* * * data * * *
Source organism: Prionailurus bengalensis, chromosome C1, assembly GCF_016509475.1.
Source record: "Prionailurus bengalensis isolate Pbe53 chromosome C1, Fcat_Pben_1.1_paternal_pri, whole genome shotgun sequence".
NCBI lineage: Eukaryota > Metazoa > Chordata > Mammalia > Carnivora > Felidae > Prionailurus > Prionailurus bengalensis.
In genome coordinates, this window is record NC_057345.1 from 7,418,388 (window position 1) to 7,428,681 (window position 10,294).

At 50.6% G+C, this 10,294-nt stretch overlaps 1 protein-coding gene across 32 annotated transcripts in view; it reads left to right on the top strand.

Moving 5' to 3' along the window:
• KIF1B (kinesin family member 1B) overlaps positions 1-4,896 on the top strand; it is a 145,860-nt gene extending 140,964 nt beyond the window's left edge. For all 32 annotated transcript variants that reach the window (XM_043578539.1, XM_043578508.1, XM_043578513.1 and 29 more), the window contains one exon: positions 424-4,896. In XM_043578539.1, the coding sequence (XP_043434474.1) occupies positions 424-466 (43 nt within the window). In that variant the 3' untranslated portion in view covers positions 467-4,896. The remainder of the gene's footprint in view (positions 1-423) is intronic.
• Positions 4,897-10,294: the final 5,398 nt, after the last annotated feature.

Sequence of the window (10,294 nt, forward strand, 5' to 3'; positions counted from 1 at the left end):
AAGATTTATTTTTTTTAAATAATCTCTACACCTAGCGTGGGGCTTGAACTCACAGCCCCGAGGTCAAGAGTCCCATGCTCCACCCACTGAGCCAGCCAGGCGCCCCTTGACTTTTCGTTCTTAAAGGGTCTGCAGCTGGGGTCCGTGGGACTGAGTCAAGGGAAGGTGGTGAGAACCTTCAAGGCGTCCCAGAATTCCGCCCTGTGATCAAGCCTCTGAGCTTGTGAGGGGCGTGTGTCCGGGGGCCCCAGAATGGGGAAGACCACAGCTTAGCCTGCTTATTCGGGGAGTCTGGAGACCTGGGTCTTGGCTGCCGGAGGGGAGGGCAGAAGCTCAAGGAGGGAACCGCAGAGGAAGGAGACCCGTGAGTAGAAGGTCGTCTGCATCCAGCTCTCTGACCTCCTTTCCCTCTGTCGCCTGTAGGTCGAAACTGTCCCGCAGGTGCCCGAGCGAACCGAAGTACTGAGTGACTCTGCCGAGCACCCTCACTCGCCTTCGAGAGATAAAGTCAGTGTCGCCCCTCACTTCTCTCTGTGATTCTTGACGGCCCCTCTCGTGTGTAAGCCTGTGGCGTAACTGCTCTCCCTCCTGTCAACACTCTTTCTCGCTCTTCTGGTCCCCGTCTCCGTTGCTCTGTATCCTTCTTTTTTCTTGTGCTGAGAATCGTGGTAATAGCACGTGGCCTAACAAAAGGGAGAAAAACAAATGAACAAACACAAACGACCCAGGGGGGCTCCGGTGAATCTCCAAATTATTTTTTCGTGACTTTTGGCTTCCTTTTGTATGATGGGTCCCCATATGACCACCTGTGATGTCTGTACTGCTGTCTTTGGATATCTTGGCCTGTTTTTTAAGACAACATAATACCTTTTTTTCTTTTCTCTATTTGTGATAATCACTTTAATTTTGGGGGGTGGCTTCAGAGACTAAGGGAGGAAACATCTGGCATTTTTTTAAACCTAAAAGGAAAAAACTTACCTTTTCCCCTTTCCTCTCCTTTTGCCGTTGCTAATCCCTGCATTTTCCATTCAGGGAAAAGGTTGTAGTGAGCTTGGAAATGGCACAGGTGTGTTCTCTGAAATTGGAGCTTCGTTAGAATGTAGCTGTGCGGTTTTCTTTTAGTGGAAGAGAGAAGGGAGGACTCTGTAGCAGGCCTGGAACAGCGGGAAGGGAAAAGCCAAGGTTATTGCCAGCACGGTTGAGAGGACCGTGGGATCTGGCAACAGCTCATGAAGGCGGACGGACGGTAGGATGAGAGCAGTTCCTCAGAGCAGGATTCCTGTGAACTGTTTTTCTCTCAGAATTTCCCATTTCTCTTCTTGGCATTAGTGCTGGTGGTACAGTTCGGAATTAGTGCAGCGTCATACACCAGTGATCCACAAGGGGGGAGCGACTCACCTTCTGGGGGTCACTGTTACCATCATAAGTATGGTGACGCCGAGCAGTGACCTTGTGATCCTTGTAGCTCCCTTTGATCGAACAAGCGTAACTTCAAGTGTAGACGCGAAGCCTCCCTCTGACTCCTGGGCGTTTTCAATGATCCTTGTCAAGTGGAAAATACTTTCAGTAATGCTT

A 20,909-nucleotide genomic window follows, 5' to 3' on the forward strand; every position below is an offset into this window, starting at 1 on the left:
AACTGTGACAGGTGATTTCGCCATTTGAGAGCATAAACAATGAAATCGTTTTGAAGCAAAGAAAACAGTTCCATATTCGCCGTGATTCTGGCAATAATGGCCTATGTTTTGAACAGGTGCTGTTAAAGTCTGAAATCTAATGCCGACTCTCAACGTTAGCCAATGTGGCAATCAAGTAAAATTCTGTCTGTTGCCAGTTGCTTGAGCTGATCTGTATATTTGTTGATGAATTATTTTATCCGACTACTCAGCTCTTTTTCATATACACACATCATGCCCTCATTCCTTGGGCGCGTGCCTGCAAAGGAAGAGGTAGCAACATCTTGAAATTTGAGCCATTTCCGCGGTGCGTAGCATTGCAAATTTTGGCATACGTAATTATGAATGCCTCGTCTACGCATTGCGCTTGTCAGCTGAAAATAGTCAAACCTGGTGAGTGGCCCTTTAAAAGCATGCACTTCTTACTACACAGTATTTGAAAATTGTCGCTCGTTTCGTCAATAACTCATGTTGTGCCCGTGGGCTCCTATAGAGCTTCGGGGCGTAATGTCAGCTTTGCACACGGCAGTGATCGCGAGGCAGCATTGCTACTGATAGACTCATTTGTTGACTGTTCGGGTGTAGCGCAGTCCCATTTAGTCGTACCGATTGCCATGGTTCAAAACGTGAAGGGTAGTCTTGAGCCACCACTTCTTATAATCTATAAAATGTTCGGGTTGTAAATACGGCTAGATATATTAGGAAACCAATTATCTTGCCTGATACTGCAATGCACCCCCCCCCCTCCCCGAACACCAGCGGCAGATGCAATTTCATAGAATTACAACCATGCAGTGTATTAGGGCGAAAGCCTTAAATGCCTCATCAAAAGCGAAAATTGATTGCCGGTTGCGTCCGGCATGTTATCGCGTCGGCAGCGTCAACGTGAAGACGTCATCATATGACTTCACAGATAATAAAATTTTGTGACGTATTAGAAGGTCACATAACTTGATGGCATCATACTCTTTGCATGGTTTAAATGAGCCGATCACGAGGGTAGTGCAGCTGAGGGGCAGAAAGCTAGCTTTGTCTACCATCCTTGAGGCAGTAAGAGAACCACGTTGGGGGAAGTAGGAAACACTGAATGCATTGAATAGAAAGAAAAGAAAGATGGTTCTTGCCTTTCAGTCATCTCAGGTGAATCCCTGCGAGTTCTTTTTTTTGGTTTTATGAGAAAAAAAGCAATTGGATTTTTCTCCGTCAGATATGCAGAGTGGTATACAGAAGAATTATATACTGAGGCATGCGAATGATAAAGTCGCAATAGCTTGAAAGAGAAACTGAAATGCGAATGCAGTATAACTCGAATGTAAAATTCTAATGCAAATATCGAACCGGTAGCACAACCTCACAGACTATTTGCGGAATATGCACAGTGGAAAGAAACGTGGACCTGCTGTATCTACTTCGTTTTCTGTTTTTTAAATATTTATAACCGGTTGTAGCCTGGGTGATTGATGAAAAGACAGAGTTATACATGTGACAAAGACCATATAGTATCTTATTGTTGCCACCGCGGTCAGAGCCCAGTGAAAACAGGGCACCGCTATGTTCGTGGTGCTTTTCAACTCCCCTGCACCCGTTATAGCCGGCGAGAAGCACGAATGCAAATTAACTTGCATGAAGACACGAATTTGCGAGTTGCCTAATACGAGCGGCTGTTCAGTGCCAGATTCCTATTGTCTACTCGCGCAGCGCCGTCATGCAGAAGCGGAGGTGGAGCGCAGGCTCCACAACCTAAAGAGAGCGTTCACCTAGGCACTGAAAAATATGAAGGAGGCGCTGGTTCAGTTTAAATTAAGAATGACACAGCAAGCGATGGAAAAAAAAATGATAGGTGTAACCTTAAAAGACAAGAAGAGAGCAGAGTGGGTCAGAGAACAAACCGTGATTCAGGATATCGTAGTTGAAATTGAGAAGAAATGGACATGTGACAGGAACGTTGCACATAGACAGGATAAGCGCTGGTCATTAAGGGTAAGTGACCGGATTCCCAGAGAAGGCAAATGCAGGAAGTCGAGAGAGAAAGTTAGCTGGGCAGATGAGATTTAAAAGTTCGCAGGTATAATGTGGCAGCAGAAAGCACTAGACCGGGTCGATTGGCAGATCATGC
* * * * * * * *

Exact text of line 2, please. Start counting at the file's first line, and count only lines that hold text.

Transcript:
Source record: "Prionailurus bengalensis isolate Pbe53 chromosome C1, Fcat_Pben_1.1_paternal_pri, whole genome shotgun sequence".